Monday, December 31, 2007

Getting out of the revenge business

By Tom Blackburn

Palm Beach Post Staff Writer

Monday, December 31, 2007

Finding a happy topic for the last day of 2007 was not easy. Housing is still in the doldrums and the dollar has joined it. Congressional Democrats blow money with earmarks like Republicans. The surge was proclaimed a success by those who count, even though the Iraqi government didn't notice. And when some of the "worst of the worst," as Vice President Cheney called them, are returned from Guantanamo to their own countries, their governments turn them loose after the briefest look at whatever pathetic evidence the Bush administration produced against them.

All of that has another year to run, and the lineup of wannabe change agents is not inspiring if you match the odds with the candidates.

But something good happened. Bear with me while I describe it because the good is at least as much in the how as in the what. New Jersey replaced its death penalty with mandatory life in prison.

By the numbers, that is not a huge thing. New Jersey had not executed anyone since 1963, and it had only eight people on death row. Other states, including Florida, have executions on hold while the Supreme Court prepares to once again consider death ponderously.

In January, the Supreme Court will hear an argument that lethal injection - the newest method of killing that Florida and other states managed to botch up - violates the Eighth Amendment ban on "cruel and unusual punishment." But that's the judicial branch, and capital punishment is really something that ought to be decided by the legislative branch.

The New Jersey Legislature began last January by creating a blue-ribbon commission of officials and private citizens to examine the death penalty. The panel interviewed, for just one example, a North Carolina rape victim who tried to memorize his features so she could identify her attacker but still misidentified a man who was imprisoned for 11 years until DNA tests unveiled the real rapist.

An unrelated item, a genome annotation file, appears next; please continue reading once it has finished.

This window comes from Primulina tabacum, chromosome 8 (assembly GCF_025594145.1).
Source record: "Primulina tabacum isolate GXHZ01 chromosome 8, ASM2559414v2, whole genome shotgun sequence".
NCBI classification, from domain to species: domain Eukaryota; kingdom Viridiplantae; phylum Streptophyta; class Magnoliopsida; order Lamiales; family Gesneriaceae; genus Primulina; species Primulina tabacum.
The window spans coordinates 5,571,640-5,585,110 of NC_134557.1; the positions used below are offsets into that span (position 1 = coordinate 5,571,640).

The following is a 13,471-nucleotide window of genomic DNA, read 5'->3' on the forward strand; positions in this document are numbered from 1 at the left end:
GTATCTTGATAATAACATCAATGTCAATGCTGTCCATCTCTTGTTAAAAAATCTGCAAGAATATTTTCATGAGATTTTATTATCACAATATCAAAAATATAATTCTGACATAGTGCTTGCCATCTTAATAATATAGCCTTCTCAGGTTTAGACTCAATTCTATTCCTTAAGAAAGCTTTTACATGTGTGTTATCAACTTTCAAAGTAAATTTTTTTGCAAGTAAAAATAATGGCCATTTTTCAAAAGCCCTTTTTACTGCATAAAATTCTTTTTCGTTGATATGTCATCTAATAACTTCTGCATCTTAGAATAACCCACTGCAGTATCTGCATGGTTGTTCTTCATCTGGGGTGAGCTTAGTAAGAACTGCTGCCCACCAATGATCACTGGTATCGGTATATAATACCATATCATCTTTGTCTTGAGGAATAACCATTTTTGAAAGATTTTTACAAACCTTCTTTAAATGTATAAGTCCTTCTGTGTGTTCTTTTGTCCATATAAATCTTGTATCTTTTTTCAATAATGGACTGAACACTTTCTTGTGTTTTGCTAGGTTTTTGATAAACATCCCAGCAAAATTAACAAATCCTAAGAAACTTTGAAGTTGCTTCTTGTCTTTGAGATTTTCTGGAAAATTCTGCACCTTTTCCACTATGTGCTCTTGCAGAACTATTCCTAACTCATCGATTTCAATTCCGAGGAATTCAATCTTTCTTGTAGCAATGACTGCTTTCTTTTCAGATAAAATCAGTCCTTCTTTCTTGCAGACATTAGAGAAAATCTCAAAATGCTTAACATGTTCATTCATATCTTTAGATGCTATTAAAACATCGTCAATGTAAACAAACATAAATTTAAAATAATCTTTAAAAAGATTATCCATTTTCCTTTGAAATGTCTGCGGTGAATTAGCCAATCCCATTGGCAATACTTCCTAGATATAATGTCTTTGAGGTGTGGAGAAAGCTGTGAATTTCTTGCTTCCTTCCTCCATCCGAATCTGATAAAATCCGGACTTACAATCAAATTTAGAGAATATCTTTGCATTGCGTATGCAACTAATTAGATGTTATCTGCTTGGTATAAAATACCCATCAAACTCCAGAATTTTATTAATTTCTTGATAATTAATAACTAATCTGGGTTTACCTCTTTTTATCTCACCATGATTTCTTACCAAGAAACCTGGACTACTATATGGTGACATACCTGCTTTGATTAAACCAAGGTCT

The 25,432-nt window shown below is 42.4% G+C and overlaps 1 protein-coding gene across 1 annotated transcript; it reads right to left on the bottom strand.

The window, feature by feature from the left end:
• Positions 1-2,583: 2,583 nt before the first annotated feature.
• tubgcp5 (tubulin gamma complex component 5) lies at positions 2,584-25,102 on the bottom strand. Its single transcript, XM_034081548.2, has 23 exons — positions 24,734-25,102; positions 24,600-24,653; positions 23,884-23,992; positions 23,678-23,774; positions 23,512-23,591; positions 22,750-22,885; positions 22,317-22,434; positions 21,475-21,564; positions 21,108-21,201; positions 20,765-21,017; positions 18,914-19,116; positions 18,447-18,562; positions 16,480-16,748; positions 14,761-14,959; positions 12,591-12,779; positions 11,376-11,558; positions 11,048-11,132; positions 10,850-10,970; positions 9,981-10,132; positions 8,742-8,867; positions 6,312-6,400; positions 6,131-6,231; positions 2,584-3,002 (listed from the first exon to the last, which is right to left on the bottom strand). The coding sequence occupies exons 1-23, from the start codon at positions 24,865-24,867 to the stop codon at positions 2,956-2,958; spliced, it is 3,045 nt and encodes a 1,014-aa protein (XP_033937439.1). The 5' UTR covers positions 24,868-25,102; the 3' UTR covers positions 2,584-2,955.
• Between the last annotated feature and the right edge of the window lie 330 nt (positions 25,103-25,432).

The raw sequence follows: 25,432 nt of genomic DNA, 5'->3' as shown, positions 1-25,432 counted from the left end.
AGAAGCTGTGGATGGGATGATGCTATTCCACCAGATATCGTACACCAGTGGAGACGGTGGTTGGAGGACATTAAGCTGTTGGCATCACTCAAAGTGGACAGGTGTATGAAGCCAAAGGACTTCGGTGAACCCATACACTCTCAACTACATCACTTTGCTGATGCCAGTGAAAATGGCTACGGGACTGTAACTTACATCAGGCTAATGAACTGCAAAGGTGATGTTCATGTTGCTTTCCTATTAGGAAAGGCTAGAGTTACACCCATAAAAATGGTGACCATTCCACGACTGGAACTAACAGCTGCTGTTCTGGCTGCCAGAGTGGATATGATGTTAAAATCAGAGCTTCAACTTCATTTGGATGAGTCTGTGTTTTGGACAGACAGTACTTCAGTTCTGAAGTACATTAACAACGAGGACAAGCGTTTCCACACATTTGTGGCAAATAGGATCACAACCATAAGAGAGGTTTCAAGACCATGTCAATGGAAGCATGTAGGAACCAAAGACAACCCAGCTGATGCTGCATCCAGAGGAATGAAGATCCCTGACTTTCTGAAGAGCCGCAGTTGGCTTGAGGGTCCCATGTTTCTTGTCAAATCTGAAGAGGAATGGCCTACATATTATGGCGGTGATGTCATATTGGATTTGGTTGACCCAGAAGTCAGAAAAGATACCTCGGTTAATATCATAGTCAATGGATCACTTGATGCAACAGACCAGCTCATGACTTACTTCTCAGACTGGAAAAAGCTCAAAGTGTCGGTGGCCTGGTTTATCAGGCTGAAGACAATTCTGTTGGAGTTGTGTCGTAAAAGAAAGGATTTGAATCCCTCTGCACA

The panel issued a long report that should be a model for other states.

It came up with eight "findings." As other studies have found, the panel said it costs more to execute prisoners than hold them for life, but it added that the discrepancy cannot be measured with "any degree of precision." It also said the available data does not support a finding of "invidious race discrimination" as the penalty is carried out in New Jersey.

On a few points, then, the panel did not follow standard objections to capital punishment. But considering everything, the panel found that "there is no compelling evidence that the New Jersey death penalty rationally serves a legitimate penological intent."

Backed by a report that rational people have to credit, lawmakers were able to debate and pass a law substituting life without parole for the death penalty. Gov. Jon Corzine signed it.

Emotional arguments remain. We couch them now in terms of "closure" for the families of victims, but that is just a psychobabble word for revenge. The Mosaic Law replaced "death for an eye or a tooth" with "an eye for an eye and a tooth for a tooth." But that left death for a death, which leads to an endless cycle: I kill you because you killed my cousin, so then your brother has to kill me.

Capital punishment was another step forward. The state stepped in to say, We will take the life for the life, and that will stop the cycle.

Societies that still practice a death for a death, like Iraq's, will always be nearly impervious to American surges. But even in those societies some people are sophisticated. It is not impossible that even some of Mr. Cheney's "worst of the worst" are simply people handed over to the Americans for revenge by some dead man's brother pretending to be a snitch.

A step remains to be taken, and most civilized countries have taken it.

As the New Jersey commission said, "There is increasing evidence that the death penalty is inconsistent with evolving standards of decency."

Next year would be a good time for Florida to get out of the revenge business. As Sweeney Todd says in the ads, "Never forgive. Never forget." He who believes that should attend the story of Sweeney Todd.

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